I remember when I first saw it.  Michelangelo’s David.  It was the first piece of art from the genius that I had seen, with my very own eyes.

“I saw the angel in marble and carved until I set him free”

“Every block of stone has a statue inside it and it is the task of the sculptor to discover it”.

Whether you are an artist, a leader of a Fortune 500 company, a coach, parent or a supportive friend. If you want to help someone realise their potential, you have to believe in them. You have to see that potential.

Indeed, how can you help someone extend beyond the limits of their own conscious knowledge, and access their untapped resourcefulness, if you don’t believe they can?.

The Pygmalion effect

There are numerous studies which have demonstrated the impact of seeing that belief. Commonly referred to as the Pygmalion effect, after Livingston’s seminal article in the HBR in 1969.  He drew the title from the mythical sculpture Pygmalion who carves a statue of a woman that is brought to life. And also paid homage to George Bernard Shaw’s play which explores that the notion that the way one person treats any other can for better or worse, be transforming.

Our own experiences

Think about a time in your life when you knew someone didn’t believe in your potential.

How did that show in their behaviour?  How did that impact on your attitude, your behaviour and your performance?

And when someone did believe in you?  How did that show in their behaviour?  How did that impact on your attitude, your behaviour and your performance?

What are the subtle or not so subtle messages you give about your belief in the other?

We may talk freely about unleashing human potential, but deep down not quite believe it.  See the other as smaller, less capable.  We may not really listen to them. And interrupt them as they talk.  Hold back from giving them a chance. Not give them that stretching assignment.   I saw this with my own experience of collaborating with different consultancies. One who gave me work with Executive Boards and fronting big events. The other, not.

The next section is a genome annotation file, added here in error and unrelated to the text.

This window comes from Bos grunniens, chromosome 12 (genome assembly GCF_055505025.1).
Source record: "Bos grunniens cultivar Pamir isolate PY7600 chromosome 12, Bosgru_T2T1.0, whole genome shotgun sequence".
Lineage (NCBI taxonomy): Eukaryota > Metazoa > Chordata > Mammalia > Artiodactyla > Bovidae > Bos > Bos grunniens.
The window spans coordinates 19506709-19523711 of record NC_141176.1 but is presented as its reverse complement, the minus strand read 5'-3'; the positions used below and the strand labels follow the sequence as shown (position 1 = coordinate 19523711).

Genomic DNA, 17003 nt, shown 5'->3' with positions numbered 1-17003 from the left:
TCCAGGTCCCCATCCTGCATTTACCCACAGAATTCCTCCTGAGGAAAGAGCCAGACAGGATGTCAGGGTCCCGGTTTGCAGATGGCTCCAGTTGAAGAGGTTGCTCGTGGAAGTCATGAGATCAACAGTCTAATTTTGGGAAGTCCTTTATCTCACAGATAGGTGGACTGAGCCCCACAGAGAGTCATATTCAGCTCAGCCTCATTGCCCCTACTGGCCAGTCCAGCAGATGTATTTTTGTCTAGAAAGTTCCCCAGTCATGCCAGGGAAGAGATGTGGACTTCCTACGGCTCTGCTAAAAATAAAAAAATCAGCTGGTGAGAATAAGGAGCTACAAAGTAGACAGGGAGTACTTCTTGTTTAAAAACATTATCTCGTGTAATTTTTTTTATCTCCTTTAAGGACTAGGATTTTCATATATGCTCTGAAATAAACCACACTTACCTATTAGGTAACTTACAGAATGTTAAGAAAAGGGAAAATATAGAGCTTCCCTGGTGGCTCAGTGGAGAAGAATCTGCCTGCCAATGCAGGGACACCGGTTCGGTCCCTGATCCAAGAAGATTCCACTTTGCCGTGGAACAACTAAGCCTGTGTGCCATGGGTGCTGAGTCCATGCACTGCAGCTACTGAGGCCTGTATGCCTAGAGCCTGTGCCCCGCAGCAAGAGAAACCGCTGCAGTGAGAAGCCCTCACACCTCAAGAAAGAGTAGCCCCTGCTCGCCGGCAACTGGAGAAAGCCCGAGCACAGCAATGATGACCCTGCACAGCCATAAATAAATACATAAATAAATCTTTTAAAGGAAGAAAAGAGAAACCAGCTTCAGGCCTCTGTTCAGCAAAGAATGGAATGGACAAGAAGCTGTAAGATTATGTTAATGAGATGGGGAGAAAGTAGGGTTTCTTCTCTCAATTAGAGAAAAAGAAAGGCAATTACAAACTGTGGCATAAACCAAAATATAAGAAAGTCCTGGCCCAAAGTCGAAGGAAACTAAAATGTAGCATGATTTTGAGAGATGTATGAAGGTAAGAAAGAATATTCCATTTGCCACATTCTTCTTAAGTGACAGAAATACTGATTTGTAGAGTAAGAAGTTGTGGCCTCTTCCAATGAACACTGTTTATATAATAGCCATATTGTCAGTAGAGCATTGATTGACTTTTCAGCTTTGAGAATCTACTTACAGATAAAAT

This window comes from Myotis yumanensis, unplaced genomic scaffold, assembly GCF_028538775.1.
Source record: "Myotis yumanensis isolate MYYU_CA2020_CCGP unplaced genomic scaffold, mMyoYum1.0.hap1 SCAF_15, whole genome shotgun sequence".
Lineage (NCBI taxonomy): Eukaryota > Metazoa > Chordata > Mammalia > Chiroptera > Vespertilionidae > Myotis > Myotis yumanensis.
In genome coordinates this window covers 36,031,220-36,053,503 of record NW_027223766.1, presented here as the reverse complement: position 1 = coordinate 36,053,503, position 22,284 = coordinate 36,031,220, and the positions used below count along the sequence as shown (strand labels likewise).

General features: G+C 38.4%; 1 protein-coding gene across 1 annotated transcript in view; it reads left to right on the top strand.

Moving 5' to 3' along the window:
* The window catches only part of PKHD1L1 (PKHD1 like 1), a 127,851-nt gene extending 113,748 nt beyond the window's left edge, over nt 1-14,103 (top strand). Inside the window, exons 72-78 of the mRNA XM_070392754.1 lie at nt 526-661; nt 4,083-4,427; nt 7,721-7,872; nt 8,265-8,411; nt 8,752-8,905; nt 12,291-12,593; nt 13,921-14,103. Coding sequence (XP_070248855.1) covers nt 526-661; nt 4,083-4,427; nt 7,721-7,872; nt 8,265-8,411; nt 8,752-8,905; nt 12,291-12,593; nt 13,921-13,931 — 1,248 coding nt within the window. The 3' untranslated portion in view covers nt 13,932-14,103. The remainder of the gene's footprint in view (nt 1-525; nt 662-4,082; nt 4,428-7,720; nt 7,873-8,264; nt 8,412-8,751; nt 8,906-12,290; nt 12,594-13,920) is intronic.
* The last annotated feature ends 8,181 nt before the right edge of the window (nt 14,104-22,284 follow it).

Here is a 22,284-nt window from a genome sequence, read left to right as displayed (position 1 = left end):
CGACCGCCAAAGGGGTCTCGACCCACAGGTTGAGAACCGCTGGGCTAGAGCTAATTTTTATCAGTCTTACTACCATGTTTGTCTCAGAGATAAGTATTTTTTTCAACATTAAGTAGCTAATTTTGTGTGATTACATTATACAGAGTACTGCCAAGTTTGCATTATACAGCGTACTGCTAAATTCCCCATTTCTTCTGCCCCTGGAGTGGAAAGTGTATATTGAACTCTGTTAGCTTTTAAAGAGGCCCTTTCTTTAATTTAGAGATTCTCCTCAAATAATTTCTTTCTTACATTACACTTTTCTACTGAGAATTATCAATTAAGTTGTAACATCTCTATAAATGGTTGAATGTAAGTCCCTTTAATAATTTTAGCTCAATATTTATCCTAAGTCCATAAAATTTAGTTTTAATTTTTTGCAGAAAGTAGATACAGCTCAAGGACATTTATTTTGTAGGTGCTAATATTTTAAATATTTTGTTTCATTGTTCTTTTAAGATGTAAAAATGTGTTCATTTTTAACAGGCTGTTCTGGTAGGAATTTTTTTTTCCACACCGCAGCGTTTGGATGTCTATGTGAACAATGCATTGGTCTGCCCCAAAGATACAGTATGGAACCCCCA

And of course, it reflects how we see ourselves.  I remember when undertaking my training coaching over 15 years ago. In a 360 assessment, my leader at the time, evaluated me ‘low’ on ‘belief in potential’.  I was horrified. Of course I believe in my coachees potential!. Reflecting on possible reasons for a low score, I realised. How could I believe so deeply in the other, if I did not believe in myself?

We owe it to ourselves, the other and the world to love and believe in ourselves deeply.

As Julia Middleton, founder of Common Purpose and Women Emerging from Isolation, and a leader who believed in me, said on the #earthconversepodcast “there is nothing more sinful than squandering talent”.

Creating the conditions

In the words of Tara Brach, meditation teacher, “the acorn has this urge to become an oak and the oakness is already there”.  

As leaders surely it is our role to know that. And help provide the conditions for the oak to realise its potential.

What greater gift can you give someone.  And all of us on this planet.

Tune into all the inspirational stories of people unlocking potential on the #earthconversepodcast.

 

 

Sources:

  • Livingston, J. S (1969) Pygamalion in Management, Best of HR, Harvard Business Review (January 2003) pg 5 -12
  • Tara Brach, Hope and the Spiritual path (part 2A) https://www.youtube.com/watch?v=AY1_AdeptdQ
  • Photo by Mateus Campos Felipe on Unsplash
  • #earthconversepodcast on any podcast platform, youtube..here:https://earthconverse.com/earthconversepodcast/

 

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